“For far too long we have as a city and society have not adequately addressed the crisis facing our unhoused residents,” said Council Member Carmen De La Rosa, Co-Vice Chair of the Council’s Progressive Caucus. “While we do not know the exact number, we know at least 45,000 families are living in shelters across the city and many more are unaccounted for living outside that system. It is unacceptable how we treat our fellow New Yorkers and we cannot allow this community to be further marginalized and policed. We need to shift towards supportive housing overall as a solution to homelessness, increase domestic violence bed capacity, fully fund HASA SROs, and oppose the proposed rent increases for our rent-stabilized tenants. As co-vice chair of the Progressive Caucus, I commit to fighting for the resources we need in the upcoming budget to support the rights and respect our unhoused neighbors deserve.”
“Our clients and all New Yorkers facing housing insecurity and homelessness deserve meaningful solutions to address these growing crises,” said Judith Goldiner, Attorney-In-Charge of the Civil Law Reform Unit at The Legal Aid Society. “New York must increase investments in affordable housing and expand homeless services to ensure an equitable recovery from the pandemic and that families have access to safe and affordable homes. Legal Aid lauds Speaker Adams and the City Council for prioritizing these needed measures.”
“To make real progress toward ending homelessness in our city, there has to be capital resources and adequate agency staffing to meet the immense need,” said Myung Lee, president and CEO of Volunteers of America–Greater New York. “We applaud the City Council for demonstrating real leadership on these important issues and look forward to working with the Council and the Administration to move toward a city where every resident is safely and affordably housed.”
“We know what works in conducting homeless outreach. Having enough Safe Haven and Stabilization Beds is absolutely critical in engaging people experiencing street homelessness to accept services and get on a pathway into permanent Supportive Housing,” said Rod Jones, Executive Director of Goddard Riverside. “We applaud Speaker Adrienne Adams and the City Council for proposing to add these resources to the city budget—and especially the $4 billion in capital funding annually for affordable and supported housing and NYCHA.”
“When we convened a coalition of more than 90 of New York’s housing experts, advocates, and practitioners to discuss how New York City should address its housing crisis, we heard one message loud and clear: we need more resources, and we need them now,” said Rachel Fee, Executive Director of the New York Housing Conference and organizer of the United for Housing coalition. “We are glad that the City Council has also heard the call and echoed our ask for $4 billion in capital funding for housing, and we hope to see Mayor Adams and his administration follow suit so that we can build an equitable and affordable New York City.”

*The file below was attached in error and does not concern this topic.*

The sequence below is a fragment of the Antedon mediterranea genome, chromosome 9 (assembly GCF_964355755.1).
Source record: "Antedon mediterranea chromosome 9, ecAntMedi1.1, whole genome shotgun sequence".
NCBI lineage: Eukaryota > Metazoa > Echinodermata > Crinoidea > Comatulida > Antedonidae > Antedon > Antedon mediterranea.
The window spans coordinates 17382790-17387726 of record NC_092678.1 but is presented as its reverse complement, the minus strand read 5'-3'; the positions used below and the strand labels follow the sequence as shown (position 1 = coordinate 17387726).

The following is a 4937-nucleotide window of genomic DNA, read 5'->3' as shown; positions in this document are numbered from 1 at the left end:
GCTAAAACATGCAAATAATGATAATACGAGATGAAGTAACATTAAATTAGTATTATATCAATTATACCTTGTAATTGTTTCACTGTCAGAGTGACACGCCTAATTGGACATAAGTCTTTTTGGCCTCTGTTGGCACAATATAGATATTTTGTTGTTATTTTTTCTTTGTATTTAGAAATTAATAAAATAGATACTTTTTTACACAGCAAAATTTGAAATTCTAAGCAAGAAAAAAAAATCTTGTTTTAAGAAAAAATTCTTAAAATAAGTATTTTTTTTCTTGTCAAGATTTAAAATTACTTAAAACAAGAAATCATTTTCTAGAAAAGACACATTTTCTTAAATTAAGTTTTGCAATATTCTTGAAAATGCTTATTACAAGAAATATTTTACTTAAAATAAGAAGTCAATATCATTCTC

“We need to invest in our communities and provide resources for those experiencing homelessness. We do not solve immensely complex issues without addressing the equally complex reasons behind them,” said Michelle Jackson, the Executive Director of the Human Services Council. “The Human Services Council stands with the Progressive Caucus in calling for investments in the programs we need to assist those experiencing homelessness – supportive housing, safe havens, and support services that are aimed at helping individuals move from crisis to wellness. We look forward to an actual collaborative approach to solving this crisis, an approach that will only be successful if we invest in human services programs and recognize the need for just wages for workers that are providing these essential services.”
“Mayor Adams promised to enact common sense, good government solutions to the homelessness crisis- but instead of investments in housing, services and care we know work, we are just seeing more police, leading to more harassment,” said VOCAL-NY Leader Douglas Powell. “I hope the Mayor listens to me and the Progressive Caucus, and embraces their plan so me and so many others can get out of these dangerous and undignified shelters.”
“The Supportive Housing Network strongly supports the Council’s inclusion of $4 billion for affordable and supportive housing in their response to the Mayor’s preliminary budget,” said the Supportive Housing Network’s Executive Director Laura Mascuch. “The Council clearly understands that the City is in the midst of an affordable housing and homelessness crisis of epic proportions that calls for bold, decisive action. With 50,000 New Yorkers currently in shelter, thousands more on our streets and hundreds more being rousted from subways and encampments every day with nowhere to go, the City clearly needs to be investing in the answer to homelessness: housing.”
“The key to equity and opportunity is ensuring access to safe, secure, affordable housing” said Brenda Rosen, President and CEO of Breaking Ground. “Thank you to Speaker Adams, Deputy Speaker Ayala, and Council Members Restler, Sanchez and Hanif for your leadership in seeking significant investments to create and preserve affordable housing, along with critical resources to help more of our fellow New Yorkers come indoors off the streets.”
“If New York City is serious about addressing the crisis of homelessness, it is imperative that we dedicate resources necessary to meet the moment,” said Catherine Trapani, Executive Director of Homeless Services United. “Ensuring sufficient funding to open enough new low barrier, safe haven, stabilization bed and drop-in center programs to meet the needs of those currently on the streets, as well as making sure we are committing substantial capital investments in deeply affordable housing to guarantee long term housing stability for those who need it most, is essential. We are grateful to the City Council for prioritizing these investments in the City budget and hope they are included in the final agreement.”
“We need to invest in our communities and provide resources for those experiencing homelessness,” said Na’ilah Amaru, Director of Policy and Campaigns at Human Services Council. “We do not solve immensely complex issues without addressing the equally complex reasons behind them. The Human Services Council stands with the Progressive Caucus in calling for investments in the programs we need to assist those experiencing homelessness – supportive housing, safe havens, and support services that are aimed at helping individuals move from crisis to wellness. We look forward to an actual collaborative approach to solving this crisis, an approach that will only be successful if we invest in human services programs and recognize the need for just wages for workers that are providing these essential services.”